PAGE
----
Some investors seek to diversify their investment holdings by purchasing stocks and bonds from other nations, such as Germany. The federal government in Germany issues a variety of bonds throughout each year that are backed by the full faith of the German government. Germany, like much of Europe, uses the euro and German bonds are denominated in that currency. People in the U.S. and around the world can buy German bonds through licensed investment brokers.
Call two or three investment firms or commercial banks in your area and ask to speak to an investment adviser. Ask the adviser what fees are involved in establishing a brokerage account to hold some German bonds. Bond transactions are not highly lucrative for brokers and some firms charge account fees and account activity fees to generate extra income from customers who only buy bonds. Determine which brokerage firm or bank investment department charges the lowest fees. Schedule an appointment with a licensed broker.
Go to the broker's office. If you want to hold the funds in a joint account, you must bring the co-owner with you. You can add an account beneficiary to the account without that individual being present. Give the broker your driver's license or state issued ID card. The broker must ask you some questions to create a client profile. FINRA, the investment regulator, requires brokers to create a profile that details each customer's assets, personal information and investment time horizon. Sign the completed client profile and the brokerage account agreement.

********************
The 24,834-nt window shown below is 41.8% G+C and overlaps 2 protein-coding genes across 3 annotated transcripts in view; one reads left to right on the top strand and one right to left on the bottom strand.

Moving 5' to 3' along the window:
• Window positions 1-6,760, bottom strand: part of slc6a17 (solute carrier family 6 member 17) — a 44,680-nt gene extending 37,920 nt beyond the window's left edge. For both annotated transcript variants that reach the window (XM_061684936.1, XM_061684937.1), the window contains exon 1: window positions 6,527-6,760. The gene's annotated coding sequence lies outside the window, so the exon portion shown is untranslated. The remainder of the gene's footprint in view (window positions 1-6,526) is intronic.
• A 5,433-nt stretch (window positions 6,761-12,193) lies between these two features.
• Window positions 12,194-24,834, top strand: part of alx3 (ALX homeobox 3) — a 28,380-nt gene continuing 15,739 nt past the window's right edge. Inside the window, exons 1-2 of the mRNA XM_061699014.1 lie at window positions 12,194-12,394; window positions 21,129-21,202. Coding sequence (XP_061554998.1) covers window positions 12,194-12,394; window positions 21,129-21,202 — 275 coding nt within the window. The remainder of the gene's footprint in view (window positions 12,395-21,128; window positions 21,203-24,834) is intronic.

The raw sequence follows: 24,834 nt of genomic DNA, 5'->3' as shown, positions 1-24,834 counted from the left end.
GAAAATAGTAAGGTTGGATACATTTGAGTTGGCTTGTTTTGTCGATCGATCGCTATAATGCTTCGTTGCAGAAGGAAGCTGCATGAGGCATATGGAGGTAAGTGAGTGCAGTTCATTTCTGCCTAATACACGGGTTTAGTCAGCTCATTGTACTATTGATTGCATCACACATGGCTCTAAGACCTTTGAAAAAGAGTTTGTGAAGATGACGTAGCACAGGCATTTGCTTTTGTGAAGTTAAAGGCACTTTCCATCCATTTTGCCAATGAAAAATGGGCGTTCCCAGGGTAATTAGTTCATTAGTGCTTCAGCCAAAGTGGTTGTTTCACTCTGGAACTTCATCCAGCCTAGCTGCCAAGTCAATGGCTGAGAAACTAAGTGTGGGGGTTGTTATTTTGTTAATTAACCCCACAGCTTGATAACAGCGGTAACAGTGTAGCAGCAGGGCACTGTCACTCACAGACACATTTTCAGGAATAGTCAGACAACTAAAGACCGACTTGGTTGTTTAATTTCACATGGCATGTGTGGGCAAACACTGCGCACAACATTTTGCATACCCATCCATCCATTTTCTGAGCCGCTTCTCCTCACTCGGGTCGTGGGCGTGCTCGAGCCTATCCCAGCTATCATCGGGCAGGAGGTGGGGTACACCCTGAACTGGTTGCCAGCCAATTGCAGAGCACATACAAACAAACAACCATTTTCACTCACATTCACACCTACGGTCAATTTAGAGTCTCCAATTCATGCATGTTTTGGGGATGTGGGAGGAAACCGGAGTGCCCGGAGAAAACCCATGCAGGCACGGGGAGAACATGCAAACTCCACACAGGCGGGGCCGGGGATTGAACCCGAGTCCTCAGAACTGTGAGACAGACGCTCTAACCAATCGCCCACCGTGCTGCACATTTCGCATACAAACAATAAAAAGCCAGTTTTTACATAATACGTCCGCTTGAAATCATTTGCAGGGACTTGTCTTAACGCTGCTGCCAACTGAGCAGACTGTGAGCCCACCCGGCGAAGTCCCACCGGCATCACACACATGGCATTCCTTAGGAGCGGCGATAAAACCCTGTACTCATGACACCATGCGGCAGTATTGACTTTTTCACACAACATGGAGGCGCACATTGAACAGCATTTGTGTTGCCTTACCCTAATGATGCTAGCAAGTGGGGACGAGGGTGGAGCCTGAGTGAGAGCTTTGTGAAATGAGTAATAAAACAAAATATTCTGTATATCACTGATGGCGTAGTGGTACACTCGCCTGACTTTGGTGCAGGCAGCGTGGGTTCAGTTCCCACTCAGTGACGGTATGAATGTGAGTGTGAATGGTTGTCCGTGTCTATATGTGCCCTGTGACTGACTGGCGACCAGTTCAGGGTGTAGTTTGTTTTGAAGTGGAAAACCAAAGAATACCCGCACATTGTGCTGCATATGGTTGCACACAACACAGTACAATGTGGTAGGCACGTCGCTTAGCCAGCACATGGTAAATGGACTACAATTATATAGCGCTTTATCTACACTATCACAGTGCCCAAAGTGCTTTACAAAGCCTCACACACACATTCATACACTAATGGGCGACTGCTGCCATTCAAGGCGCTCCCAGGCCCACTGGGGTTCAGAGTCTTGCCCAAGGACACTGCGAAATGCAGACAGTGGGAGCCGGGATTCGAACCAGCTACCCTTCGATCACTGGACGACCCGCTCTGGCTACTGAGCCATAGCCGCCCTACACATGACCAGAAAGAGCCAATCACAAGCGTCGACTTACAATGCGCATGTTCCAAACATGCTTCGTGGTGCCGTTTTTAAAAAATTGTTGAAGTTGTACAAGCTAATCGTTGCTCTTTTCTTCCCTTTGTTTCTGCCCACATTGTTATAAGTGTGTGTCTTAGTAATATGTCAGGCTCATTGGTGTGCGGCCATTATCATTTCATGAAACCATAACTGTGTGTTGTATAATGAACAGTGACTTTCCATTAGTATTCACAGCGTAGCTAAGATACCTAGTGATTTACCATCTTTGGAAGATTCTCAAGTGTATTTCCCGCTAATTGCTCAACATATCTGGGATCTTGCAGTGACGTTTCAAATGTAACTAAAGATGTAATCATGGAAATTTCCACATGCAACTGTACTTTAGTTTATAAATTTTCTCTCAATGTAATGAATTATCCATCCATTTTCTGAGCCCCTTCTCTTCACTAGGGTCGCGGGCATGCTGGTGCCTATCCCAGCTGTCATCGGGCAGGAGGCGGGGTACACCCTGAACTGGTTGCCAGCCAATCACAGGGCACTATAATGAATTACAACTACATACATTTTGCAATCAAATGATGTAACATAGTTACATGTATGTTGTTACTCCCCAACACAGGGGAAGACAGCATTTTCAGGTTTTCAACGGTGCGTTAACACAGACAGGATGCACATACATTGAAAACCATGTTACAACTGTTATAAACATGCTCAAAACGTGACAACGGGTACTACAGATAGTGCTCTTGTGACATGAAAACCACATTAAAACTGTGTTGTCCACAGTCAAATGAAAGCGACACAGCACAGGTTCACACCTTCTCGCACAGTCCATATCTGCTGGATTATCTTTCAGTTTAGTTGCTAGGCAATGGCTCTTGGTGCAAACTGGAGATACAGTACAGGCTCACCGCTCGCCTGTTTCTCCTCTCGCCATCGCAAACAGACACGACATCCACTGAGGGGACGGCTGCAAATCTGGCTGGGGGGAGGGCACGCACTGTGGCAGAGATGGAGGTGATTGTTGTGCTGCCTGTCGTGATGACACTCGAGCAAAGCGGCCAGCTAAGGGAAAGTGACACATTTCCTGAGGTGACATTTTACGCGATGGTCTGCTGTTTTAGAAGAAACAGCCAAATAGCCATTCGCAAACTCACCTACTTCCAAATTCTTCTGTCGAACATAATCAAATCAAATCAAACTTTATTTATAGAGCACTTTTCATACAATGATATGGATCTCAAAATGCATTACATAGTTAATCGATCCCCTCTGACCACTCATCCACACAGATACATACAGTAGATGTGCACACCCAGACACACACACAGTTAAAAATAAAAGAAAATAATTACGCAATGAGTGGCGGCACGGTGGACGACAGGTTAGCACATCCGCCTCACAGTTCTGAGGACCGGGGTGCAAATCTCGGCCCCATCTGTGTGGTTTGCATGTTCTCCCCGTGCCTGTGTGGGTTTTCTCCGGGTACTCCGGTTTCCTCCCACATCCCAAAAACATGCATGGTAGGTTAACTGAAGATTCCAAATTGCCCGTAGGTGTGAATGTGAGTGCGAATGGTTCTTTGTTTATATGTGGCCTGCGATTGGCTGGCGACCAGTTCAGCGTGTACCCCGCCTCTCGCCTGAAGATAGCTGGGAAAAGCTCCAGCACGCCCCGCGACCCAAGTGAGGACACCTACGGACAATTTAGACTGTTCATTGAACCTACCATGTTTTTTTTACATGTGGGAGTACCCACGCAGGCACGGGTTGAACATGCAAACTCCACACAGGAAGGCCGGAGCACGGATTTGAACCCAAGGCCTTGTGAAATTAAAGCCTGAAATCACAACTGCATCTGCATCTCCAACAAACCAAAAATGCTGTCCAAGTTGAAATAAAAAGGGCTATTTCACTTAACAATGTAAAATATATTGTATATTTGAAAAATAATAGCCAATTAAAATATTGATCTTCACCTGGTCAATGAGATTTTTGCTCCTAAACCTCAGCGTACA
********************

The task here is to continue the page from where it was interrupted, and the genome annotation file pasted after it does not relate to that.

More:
Ask the broker to tell you what German bonds are available for purchase. The German government issues bonds with terms ranging from three months to 30 years. Longer term bonds pay higher yields. Choose a bond or a variety of bonds to purchase. Write a check to the broker and instruct the broker to make the purchase. Ask for a transaction receipt. You do not take physical possession of the bond certificates but you can set up an online brokerage account to monitor your holdings on a daily basis.
To reduce your risk level you should ask your broker about bond mutual funds. There are many international bond funds that contain German bonds as well as bonds from other nations. Investing in a mutual fund reduces the default risk by spreading your investment across multiple bonds.
When you buy foreign bonds you expose yourself to currency risk. If the euro loses value against the dollar, your investment loses value with it. Due to currency fluctuations, foreign bonds are more volatile than U.S. issued bonds. Additionally, unlike some bonds issued in the U.S., earnings from foreign bonds are taxable at both state and federal levels.
- Securities and Exchange Commission: Opening a Brokerage Account
- Investing in Bonds Europe: Types of Bonds
- San Francisco Chronicle: German Government Bonds Rise on Growing Demand for Safest Assets Read more: http://www.sfgate.com/cgi-bin/article.cgi?f=/g/a/2010/11/11/bloomberg1376-LBPM8R07SXKX01-6O2M0NNBLPHK6K4JHH5R8HPMPD.DTL#ixzz163adxanS